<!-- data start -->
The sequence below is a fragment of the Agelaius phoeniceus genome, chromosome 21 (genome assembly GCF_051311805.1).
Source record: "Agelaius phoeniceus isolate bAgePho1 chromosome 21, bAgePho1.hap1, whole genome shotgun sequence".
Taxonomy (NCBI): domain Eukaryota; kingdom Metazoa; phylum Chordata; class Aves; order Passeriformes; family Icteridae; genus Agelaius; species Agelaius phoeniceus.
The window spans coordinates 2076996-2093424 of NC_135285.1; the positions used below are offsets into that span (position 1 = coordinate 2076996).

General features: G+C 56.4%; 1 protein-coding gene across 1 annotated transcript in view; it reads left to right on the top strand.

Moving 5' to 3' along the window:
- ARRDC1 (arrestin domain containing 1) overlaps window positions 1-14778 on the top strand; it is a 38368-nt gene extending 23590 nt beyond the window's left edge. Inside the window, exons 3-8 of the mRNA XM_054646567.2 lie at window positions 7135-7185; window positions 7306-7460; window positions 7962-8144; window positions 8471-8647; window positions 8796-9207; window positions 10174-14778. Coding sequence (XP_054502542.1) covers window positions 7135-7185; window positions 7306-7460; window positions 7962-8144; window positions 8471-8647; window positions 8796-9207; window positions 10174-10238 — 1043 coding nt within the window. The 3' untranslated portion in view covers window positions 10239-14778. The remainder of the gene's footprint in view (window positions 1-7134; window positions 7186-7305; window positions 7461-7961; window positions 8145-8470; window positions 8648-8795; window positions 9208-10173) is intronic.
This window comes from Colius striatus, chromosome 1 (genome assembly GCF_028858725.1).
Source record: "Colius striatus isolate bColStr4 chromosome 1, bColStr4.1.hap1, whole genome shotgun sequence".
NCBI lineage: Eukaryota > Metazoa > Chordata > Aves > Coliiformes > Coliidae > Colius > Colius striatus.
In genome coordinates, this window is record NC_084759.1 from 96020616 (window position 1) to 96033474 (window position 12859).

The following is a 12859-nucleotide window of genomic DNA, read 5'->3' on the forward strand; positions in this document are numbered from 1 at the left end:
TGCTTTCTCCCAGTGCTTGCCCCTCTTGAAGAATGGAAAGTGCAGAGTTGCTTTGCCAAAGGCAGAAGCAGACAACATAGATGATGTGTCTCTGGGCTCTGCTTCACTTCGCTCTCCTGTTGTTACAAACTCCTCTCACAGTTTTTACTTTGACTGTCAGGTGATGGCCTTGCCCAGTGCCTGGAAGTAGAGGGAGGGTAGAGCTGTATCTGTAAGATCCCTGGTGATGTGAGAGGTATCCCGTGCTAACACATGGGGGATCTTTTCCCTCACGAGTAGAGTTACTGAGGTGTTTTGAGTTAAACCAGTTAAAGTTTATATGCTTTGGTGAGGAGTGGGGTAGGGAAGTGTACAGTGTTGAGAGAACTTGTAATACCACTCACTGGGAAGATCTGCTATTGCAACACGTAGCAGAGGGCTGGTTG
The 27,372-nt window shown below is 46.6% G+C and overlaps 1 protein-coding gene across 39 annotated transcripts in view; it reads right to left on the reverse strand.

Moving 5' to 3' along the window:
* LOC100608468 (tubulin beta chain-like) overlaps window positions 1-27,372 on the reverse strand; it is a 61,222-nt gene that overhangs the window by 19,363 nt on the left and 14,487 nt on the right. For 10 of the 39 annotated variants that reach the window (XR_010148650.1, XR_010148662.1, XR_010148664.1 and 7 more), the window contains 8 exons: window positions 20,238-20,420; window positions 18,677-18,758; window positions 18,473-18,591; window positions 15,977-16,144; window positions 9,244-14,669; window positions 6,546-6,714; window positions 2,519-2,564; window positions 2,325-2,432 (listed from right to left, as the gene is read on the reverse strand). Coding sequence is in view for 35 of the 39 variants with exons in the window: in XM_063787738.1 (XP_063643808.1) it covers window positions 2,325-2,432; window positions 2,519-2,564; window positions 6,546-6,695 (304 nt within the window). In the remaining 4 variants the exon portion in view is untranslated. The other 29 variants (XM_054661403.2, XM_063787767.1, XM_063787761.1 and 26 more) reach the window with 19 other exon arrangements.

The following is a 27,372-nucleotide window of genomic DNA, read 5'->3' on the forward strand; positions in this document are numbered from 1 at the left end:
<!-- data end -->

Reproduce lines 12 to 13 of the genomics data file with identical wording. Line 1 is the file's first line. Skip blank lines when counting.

The following is a 12859-nucleotide window of genomic DNA, read 5'->3' on the forward strand; positions in this document are numbered from 1 at the left end:
TGCTTTCTCCCAGTGCTTGCCCCTCTTGAAGAATGGAAAGTGCAGAGTTGCTTTGCCAAAGGCAGAAGCAGACAACATAGATGATGTGTCTCTGGGCTCTGCTTCACTTCGCTCTCCTGTTGTTACAAACTCCTCTCACAGTTTTTACTTTGACTGTCAGGTGATGGCCTTGCCCAGTGCCTGGAAGTAGAGGGAGGGTAGAGCTGTATCTGTAAGATCCCTGGTGATGTGAGAGGTATCCCGTGCTAACACATGGGGGATCTTTTCCCTCACGAGTAGAGTTACTGAGGTGTTTTGAGTTAAACCAGTTAAAGTTTATATGCTTTGGTGAGGAGTGGGGTAGGGAAGTGTACAGTGTTGAGAGAACTTGTAATACCACTCACTGGGAAGATCTGCTATTGCAACACGTAGCAGAGGGCTGGTTG